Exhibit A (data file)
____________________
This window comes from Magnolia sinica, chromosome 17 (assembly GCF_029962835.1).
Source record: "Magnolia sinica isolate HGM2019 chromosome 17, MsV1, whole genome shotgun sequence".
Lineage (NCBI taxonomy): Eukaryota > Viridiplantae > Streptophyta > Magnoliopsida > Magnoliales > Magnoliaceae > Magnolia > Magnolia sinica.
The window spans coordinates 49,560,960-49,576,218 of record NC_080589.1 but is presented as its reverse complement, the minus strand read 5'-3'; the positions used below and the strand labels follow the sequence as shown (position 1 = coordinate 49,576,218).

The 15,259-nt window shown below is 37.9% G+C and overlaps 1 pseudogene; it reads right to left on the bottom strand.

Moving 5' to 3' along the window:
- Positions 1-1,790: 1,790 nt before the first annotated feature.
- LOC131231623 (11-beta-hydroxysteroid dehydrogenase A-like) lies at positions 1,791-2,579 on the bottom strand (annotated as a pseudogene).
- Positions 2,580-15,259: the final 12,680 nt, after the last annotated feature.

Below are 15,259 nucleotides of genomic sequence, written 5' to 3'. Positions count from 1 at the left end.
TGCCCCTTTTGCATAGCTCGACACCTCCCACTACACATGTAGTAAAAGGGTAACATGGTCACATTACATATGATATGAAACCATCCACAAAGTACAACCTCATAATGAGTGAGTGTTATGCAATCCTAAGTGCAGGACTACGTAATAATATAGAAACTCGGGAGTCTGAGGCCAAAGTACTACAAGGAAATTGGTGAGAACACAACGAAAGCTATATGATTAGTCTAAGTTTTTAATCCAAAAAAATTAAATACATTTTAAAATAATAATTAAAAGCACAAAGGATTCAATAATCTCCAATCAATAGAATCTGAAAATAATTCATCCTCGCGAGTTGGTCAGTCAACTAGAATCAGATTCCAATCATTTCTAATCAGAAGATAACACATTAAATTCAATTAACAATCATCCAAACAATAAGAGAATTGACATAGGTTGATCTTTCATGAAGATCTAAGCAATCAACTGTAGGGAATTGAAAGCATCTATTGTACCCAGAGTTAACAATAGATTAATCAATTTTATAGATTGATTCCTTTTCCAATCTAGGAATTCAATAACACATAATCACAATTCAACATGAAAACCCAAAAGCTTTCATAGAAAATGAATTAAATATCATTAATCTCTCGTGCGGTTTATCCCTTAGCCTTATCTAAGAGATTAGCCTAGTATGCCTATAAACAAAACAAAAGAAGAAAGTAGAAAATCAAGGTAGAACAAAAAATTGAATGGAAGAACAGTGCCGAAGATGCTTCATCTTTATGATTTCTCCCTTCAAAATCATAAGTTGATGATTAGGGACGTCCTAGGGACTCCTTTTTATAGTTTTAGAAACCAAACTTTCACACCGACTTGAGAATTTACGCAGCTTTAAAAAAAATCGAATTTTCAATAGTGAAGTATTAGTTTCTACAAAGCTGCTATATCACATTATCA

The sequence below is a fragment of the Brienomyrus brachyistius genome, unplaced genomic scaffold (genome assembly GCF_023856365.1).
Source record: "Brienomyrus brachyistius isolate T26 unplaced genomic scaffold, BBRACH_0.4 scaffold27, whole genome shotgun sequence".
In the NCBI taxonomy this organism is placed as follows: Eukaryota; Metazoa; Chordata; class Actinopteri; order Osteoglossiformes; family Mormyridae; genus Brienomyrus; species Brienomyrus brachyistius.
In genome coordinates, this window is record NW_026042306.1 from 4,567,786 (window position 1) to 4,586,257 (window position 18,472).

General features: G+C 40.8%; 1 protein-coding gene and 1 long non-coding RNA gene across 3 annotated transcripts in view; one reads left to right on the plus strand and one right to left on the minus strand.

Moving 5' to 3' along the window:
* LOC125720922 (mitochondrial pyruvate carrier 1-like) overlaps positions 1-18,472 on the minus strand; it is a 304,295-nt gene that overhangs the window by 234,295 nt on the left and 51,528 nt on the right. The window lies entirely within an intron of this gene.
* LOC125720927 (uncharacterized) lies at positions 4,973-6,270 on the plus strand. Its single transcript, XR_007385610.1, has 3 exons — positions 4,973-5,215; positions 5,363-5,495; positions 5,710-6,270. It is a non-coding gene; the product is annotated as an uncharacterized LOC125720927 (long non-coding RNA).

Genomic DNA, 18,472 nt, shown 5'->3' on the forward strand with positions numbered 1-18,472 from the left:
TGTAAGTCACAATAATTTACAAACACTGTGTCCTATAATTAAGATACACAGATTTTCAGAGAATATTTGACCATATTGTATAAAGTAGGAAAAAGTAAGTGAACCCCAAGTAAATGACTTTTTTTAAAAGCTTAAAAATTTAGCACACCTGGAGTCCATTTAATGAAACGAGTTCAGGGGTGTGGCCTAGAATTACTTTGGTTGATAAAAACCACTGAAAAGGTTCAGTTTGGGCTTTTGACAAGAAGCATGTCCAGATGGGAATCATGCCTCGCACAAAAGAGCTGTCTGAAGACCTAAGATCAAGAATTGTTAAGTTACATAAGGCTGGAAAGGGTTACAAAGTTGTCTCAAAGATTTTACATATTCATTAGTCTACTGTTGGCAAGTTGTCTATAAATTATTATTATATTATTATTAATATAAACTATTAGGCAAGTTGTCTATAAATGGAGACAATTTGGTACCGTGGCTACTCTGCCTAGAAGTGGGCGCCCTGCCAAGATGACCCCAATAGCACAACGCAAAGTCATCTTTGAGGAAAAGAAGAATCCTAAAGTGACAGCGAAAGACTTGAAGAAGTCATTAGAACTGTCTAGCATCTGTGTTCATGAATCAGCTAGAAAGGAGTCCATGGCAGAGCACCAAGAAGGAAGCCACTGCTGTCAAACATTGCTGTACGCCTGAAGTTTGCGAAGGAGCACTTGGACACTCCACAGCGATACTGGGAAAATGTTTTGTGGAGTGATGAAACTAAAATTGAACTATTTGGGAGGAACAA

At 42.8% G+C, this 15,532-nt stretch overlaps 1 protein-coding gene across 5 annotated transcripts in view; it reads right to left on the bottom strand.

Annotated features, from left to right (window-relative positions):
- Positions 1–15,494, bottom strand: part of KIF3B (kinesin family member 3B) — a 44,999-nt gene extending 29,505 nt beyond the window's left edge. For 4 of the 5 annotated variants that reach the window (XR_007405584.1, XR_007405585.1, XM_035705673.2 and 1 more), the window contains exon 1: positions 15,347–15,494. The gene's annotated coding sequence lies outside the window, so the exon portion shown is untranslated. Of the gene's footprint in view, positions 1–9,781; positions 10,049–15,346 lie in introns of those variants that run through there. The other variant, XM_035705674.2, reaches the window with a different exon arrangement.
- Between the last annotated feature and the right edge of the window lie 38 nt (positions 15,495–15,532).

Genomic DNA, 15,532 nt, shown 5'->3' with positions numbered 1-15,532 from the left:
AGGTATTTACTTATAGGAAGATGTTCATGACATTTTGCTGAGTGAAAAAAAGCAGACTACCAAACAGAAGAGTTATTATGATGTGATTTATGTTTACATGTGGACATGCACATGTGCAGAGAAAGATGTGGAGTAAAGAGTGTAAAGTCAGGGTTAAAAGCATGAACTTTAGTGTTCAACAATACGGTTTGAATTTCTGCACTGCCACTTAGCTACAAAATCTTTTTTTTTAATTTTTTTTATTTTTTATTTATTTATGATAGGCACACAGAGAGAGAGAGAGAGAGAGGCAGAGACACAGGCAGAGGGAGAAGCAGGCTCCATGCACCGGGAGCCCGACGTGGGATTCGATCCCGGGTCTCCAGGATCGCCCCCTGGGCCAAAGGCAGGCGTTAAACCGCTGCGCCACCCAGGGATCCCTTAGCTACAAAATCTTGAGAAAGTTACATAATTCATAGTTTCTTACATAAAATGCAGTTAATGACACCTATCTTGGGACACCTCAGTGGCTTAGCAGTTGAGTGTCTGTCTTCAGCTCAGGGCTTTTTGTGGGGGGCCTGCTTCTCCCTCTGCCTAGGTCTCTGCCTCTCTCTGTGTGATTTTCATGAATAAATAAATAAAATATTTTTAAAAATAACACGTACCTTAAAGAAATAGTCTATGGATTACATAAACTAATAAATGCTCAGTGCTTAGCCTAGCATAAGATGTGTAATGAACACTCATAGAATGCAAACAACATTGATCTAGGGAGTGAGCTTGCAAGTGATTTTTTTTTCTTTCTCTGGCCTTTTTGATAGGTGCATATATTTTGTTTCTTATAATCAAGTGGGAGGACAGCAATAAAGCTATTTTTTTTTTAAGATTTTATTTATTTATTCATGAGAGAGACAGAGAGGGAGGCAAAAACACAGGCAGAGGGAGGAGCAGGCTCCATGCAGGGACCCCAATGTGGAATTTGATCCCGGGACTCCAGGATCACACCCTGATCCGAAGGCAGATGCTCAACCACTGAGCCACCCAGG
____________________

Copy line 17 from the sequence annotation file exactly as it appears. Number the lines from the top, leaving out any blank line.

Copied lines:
Moving 5' to 3' along the window: